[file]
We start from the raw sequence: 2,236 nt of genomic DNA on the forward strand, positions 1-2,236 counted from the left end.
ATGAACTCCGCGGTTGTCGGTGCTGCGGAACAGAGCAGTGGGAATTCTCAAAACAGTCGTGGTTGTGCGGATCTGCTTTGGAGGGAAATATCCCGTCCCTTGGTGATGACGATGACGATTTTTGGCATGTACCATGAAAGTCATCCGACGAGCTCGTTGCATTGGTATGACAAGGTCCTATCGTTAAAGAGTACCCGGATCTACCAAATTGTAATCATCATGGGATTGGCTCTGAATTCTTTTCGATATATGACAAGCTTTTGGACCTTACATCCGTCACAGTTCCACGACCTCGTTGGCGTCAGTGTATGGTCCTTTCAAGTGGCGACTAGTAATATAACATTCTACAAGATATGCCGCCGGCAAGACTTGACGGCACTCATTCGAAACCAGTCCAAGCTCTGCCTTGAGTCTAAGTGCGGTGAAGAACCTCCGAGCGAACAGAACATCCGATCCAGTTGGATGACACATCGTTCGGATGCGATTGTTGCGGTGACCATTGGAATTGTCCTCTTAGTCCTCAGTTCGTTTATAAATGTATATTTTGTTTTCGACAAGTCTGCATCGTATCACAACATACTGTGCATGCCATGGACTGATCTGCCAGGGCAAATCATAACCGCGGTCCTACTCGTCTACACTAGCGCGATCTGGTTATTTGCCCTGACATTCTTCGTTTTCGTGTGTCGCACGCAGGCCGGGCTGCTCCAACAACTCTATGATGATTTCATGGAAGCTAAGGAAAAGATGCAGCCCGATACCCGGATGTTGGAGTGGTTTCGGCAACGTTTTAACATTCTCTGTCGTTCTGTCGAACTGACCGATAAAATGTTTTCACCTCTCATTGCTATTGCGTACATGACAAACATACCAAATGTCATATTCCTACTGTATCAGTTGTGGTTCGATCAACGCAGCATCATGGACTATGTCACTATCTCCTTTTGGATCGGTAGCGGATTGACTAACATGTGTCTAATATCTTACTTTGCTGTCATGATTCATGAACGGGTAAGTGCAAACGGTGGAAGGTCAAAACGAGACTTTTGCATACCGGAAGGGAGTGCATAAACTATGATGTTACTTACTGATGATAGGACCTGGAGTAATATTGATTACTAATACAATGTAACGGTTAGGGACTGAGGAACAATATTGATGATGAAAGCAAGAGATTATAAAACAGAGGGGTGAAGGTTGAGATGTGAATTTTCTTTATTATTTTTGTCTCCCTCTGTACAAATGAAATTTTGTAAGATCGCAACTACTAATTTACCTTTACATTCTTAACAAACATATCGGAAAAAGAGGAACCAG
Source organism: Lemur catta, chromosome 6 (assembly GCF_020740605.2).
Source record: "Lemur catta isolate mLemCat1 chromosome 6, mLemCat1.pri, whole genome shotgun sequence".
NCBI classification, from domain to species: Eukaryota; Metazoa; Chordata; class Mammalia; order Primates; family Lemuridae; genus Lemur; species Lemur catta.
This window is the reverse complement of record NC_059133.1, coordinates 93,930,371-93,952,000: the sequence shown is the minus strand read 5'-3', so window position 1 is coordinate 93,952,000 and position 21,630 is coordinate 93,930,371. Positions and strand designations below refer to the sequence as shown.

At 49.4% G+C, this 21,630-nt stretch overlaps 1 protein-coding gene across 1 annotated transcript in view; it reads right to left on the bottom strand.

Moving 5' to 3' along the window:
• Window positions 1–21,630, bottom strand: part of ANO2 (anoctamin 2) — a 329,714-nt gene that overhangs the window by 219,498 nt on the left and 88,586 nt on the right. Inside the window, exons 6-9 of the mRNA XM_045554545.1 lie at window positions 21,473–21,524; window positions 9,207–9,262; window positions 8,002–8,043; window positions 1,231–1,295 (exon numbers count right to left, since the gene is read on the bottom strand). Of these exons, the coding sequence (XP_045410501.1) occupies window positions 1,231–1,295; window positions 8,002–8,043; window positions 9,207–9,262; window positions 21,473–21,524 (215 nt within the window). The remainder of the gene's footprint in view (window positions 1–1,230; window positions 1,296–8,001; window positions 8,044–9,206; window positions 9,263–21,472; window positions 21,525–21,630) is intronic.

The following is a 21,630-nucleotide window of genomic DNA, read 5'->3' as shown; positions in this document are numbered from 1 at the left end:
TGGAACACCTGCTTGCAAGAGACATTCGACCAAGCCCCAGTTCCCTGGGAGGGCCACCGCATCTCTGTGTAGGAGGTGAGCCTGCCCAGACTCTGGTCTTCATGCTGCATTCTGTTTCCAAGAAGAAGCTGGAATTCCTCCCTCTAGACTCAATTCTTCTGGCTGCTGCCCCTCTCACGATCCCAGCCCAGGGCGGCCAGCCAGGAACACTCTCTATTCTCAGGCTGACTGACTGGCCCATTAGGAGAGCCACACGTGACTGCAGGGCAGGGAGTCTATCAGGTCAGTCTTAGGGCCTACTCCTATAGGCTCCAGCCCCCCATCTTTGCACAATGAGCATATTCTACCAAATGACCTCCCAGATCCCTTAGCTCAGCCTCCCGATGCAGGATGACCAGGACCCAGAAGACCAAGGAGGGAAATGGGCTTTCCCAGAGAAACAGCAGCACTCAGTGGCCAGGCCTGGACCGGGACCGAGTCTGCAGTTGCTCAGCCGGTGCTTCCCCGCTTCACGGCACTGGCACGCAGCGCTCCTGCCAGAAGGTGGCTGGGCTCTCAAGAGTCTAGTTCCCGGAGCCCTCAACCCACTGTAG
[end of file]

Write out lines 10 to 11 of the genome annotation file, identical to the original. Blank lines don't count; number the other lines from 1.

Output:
The following is a 21,630-nucleotide window of genomic DNA, read 5'->3' as shown; positions in this document are numbered from 1 at the left end:
TGGAACACCTGCTTGCAAGAGACATTCGACCAAGCCCCAGTTCCCTGGGAGGGCCACCGCATCTCTGTGTAGGAGGTGAGCCTGCCCAGACTCTGGTCTTCATGCTGCATTCTGTTTCCAAGAAGAAGCTGGAATTCCTCCCTCTAGACTCAATTCTTCTGGCTGCTGCCCCTCTCACGATCCCAGCCCAGGGCGGCCAGCCAGGAACACTCTCTATTCTCAGGCTGACTGACTGGCCCATTAGGAGAGCCACACGTGACTGCAGGGCAGGGAGTCTATCAGGTCAGTCTTAGGGCCTACTCCTATAGGCTCCAGCCCCCCATCTTTGCACAATGAGCATATTCTACCAAATGACCTCCCAGATCCCTTAGCTCAGCCTCCCGATGCAGGATGACCAGGACCCAGAAGACCAAGGAGGGAAATGGGCTTTCCCAGAGAAACAGCAGCACTCAGTGGCCAGGCCTGGACCGGGACCGAGTCTGCAGTTGCTCAGCCGGTGCTTCCCCGCTTCACGGCACTGGCACGCAGCGCTCCTGCCAGAAGGTGGCTGGGCTCTCAAGAGTCTAGTTCCCGGAGCCCTCAACCCACTGTAG